The Québécois people, a people also found in small minorities of Canada and of the United States, consider Quebec their homeland. The Québécois are the largest population of French speakers in the Americas. Most French Canadians live in Quebec, though there are other concentrations of francophones throughout Canada with varying degrees of ties to Quebec. (The Acadians of the Canadian Maritimes consider themselves an entirely separate group.)
Quebec is at once a North American society and the main French-speaking society on the continent. Montréal, the vibrant cosmopolitan metropolis of Quebec, is the second largest francophone city after Paris. History made Quebec a place where cultures meet, where people from all over the world experience America, but from a little distance and through a different eye. Often described as a crossroads between Europe and America, Quebec is home to a people that has the privilege of being connected to the strong cultural currents of the United States, France, and the British Isles all at the same time.
Quebec is also home to 11 aboriginal cultures and that of a large Anglo-Quebecer minority of approximately 600,000 people.
Main article: Demographics of Quebec
Quebec's fertility rate is now among the lowest in Canada. At 1.48, it is well below the replacement fertility rate of 2.1. This contrasts with the fertility rate before 1960 which was among the highest of the industrialized countries.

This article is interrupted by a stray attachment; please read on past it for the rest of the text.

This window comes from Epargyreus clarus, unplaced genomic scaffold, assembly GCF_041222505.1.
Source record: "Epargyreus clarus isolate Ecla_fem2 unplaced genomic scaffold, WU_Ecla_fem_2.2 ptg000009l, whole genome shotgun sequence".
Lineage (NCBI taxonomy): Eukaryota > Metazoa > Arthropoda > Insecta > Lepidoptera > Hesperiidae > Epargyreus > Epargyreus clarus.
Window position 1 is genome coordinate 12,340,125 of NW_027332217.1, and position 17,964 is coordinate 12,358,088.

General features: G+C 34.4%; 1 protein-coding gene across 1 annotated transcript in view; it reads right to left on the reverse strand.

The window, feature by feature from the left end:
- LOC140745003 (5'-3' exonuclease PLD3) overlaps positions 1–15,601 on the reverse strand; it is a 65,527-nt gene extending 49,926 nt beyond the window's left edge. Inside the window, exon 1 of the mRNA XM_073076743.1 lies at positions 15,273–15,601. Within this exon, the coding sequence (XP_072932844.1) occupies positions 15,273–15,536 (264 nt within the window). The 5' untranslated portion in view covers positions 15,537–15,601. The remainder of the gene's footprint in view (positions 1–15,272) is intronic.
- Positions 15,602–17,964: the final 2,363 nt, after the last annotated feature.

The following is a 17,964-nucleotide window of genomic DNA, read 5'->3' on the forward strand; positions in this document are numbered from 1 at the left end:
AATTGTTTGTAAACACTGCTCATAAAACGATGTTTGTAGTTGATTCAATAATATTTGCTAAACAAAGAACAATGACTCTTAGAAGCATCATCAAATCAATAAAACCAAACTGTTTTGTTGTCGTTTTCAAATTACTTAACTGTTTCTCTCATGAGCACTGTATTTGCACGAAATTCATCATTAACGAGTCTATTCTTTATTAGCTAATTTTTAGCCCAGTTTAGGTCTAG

Although Quebec represents only 24% of the population of Canada, the number of international adoptions in Quebec is the highest of all provinces of Canada. In 2001, 42% of international adoptions in Canada were carried out in Quebec.
Symbols and emblems
The motto of Quebec is Je me souviens (I remember), which is carved into the Parliament Building façade in Quebec City and is seen on the coat of arms and the licence plates.
The graphic emblem of Quebec is the fleur-de-lis, usually white on a blue background, as on the flag of Quebec (above), the Fleurdelisé;. As indicated on the government of Quebec's Web site, the flag recalls the Royal banner said to have accompanied the army of General Montcalm, Marquis de Saint-Véran during the victorious battle of Carillon in 1758.
The floral emblem of Quebec is the blue flag iris (Iris versicolor). It was formerly the Madonna lily, to recall the fleur-de-lis, but has been changed to the iris which is native to Quebec.
The avian emblem of Quebec is the snowy owl.
The patron saint of French Canada is John the Baptist. La Saint-Jean-Baptiste, June 24, is Quebec's national day, and is officially called the Fête nationale du Québec since 1977. The song "Gens du Pays" by Gilles Vigneault is often regarded as Quebec's unofficial anthem.
Quebec is sometimes referred to as "La Belle Province" which means "The Beautiful Province". Until the late 1970s, this phrase was displayed on Quebec licence plates. It has since been replaced by the province's official motto: "Je me souviens" which means "I remember".